On the Super Bowl: "If I had wanted to watch guys failing to score for three hours, I'd have taken Ted Cruz and Bernie Sanders to a singles bar."

In one joke, he alluded to the blackface scandals plaguing Virginia Gov. Ralph Northam and Virginia Attorney General Mark Herring, suggesting, "A modest new tax on Virginia Democrats in blackface would raise billions."

He also urged the members of the media not to jump to conclusions in their reporting on the investigation into possible collusion between President Trump's 2016 campaign and Russia. "Not a single member of the Trump administration has been found to be secretly working for the United States," Kennedy joked.

The Venn diagram overlap between former theater nerds and journalists being, one could guess, substantial, the speeches and dinner courses are traditionally interspersed with musical skits and song parodies roasting figures across the political spectrum.

Among the highlights was a skit alluding to President Trump's recent anticlimactic summit in Hanoi with North Korean Leader Kim Jong Un. In that performance, a prominent member of the NPR Politics team (who shall remain nameless as a professional courtesy) made an appearance dressed from head to toe as a nuclear warhead. As the show wrapped up, CNN's Jake Tapper and Bret Baier of Fox News wore powdered wigs (though it was unclear from a distance if they were, in reality, truly powdered) and made a valiant effort at a number from the hit musical Hamilton.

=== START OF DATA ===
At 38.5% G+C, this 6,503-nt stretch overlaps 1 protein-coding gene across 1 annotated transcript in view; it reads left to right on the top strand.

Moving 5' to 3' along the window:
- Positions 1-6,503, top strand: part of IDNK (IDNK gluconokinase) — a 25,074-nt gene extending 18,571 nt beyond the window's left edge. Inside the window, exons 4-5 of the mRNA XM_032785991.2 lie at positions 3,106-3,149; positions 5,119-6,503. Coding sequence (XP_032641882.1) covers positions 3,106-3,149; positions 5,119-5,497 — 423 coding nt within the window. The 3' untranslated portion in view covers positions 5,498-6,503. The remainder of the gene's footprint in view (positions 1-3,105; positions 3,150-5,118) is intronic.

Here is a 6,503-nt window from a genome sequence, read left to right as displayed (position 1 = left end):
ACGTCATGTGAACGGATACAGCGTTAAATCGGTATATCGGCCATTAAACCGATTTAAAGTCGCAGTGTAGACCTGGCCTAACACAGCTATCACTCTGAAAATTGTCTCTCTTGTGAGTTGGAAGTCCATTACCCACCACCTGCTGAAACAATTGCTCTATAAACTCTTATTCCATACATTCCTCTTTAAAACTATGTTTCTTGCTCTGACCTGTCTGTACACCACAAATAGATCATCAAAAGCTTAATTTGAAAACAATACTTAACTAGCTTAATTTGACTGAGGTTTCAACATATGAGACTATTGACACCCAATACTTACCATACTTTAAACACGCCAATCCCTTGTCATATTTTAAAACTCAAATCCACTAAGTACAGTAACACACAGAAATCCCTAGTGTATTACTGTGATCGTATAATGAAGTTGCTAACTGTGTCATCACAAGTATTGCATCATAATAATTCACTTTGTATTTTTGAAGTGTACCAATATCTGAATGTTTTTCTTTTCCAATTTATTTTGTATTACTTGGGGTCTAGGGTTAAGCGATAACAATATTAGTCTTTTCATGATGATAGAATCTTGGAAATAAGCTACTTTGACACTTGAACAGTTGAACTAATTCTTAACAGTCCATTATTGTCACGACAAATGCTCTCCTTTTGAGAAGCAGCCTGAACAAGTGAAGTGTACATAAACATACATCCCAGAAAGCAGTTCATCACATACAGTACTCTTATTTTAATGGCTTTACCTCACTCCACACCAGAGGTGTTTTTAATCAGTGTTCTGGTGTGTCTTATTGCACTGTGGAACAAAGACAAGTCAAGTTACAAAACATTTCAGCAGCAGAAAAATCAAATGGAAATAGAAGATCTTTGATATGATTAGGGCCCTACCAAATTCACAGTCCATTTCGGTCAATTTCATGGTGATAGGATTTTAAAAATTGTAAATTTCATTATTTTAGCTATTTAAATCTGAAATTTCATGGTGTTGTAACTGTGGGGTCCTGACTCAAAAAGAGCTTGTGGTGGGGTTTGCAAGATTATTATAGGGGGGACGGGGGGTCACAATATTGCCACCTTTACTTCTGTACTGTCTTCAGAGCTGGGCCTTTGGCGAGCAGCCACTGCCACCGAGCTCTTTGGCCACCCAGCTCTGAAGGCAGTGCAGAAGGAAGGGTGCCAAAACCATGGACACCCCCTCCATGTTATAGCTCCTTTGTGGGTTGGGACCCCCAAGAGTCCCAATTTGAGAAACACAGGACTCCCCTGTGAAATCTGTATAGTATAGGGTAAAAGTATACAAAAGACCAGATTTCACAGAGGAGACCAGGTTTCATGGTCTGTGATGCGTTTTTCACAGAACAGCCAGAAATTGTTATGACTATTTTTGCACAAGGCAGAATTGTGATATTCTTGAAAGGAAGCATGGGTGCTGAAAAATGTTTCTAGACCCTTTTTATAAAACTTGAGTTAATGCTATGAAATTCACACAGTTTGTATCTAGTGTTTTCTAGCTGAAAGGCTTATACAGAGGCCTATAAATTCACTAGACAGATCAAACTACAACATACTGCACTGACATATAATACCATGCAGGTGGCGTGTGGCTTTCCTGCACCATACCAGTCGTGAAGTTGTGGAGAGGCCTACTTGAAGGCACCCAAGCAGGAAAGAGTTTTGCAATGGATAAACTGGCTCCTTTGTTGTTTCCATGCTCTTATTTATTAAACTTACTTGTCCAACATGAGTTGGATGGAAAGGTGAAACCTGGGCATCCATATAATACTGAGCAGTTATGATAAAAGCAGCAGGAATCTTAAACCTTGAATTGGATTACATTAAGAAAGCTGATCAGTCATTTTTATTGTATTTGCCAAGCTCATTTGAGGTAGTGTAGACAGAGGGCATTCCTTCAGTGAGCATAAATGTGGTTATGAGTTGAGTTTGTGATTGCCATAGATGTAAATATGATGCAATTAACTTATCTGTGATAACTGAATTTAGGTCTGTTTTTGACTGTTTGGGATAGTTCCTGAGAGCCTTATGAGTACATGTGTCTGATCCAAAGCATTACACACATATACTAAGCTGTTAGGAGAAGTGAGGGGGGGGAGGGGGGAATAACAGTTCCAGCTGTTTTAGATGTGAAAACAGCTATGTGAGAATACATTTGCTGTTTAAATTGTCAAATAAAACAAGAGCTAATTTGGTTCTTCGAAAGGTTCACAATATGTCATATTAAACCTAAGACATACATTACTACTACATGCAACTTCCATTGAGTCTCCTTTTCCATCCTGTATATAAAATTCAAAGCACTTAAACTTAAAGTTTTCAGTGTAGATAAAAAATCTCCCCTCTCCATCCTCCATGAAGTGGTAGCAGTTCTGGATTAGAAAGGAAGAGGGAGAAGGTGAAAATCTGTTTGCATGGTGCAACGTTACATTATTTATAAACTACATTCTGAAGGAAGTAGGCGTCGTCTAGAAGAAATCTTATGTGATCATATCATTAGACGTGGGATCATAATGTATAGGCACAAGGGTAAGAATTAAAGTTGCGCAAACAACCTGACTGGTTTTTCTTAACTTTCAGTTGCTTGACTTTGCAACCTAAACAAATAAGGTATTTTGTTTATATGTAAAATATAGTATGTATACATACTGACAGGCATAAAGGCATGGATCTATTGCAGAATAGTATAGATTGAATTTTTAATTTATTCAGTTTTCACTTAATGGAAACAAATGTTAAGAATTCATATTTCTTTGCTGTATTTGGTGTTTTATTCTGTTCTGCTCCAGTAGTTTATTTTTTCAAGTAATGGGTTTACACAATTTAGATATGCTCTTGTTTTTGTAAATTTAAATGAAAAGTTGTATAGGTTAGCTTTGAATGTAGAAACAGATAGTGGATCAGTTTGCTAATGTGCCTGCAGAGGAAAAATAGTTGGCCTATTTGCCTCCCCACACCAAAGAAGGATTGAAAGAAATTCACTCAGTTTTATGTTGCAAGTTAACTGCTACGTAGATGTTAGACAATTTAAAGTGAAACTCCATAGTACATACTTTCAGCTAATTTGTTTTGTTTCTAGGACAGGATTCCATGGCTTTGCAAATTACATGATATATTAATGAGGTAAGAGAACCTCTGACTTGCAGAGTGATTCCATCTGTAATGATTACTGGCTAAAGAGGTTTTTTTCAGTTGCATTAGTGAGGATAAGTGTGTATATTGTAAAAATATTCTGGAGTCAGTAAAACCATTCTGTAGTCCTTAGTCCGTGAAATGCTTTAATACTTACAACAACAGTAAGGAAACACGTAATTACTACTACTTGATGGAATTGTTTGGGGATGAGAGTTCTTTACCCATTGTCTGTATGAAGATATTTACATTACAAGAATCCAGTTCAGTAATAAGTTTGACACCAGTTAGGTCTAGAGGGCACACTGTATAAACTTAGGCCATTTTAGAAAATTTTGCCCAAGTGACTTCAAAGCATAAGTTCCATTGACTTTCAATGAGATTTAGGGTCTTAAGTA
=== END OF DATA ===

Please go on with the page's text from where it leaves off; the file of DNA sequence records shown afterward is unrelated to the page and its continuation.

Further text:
President Trump, well-known for his distaste for the press, was not in attendance — though he did make an appearance last year, referring to reporters as the "opposition party." Vice President Mike Pence represented the administration in 2017.

Several members of the administration were present this year, including economic adviser Larry Kudlow, who, according to The Washington Post, arrived in the same Brooks Brothers suit he wore in 1986 (disclosure, after an unforeseen wardrobe challenge, your correspondent attended the dinner in the same black dress she wore to the Gridiron dinner two years ago, and to her wedding rehearsal dinner in 2003).

Maybe re-wearing fancy clothes is good economic advice?

In Trump's place was his daughter Ivanka Trump and her husband and Trump adviser Jared Kushner. Ivanka spoke briefly, saying that her father had asked her to appear "just this afternoon," eliciting laughter.

"No, this isn't a joke," she told the crowd.

Ivanka said she didn't have time to write jokes, "so I figured the funniest thing I could do was read excerpts from the Green New Deal," a jab at legislation promoted by Democrats including New York Rep. Alexandria Ocasio-Cortez. The policy package designed to stimulate the economy and curb climate change has been heavily criticized by many Republicans as impractical and expensive.

Ivanka Trump joked that she's been criticized for wanting others to work despite being born into privilege, "as if being Donald Trump's daughter isn't the hardest job in the world."

On her father's absence from the dinner, Ivanka said, "The opportunity to poke fun at the media isn't something he passes up lightly."

In some ways, she added, "for my father, every day is a Gridiron dinner."

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Sarah McCammon
Sarah McCammon is a National Correspondent covering the Mid-Atlantic and Southeast for NPR. Her work focuses on political, social and cultural divides in America, including abortion and reproductive rights, and the intersections of politics and religion. She's also a frequent guest host for NPR news magazines, podcasts and special coverage.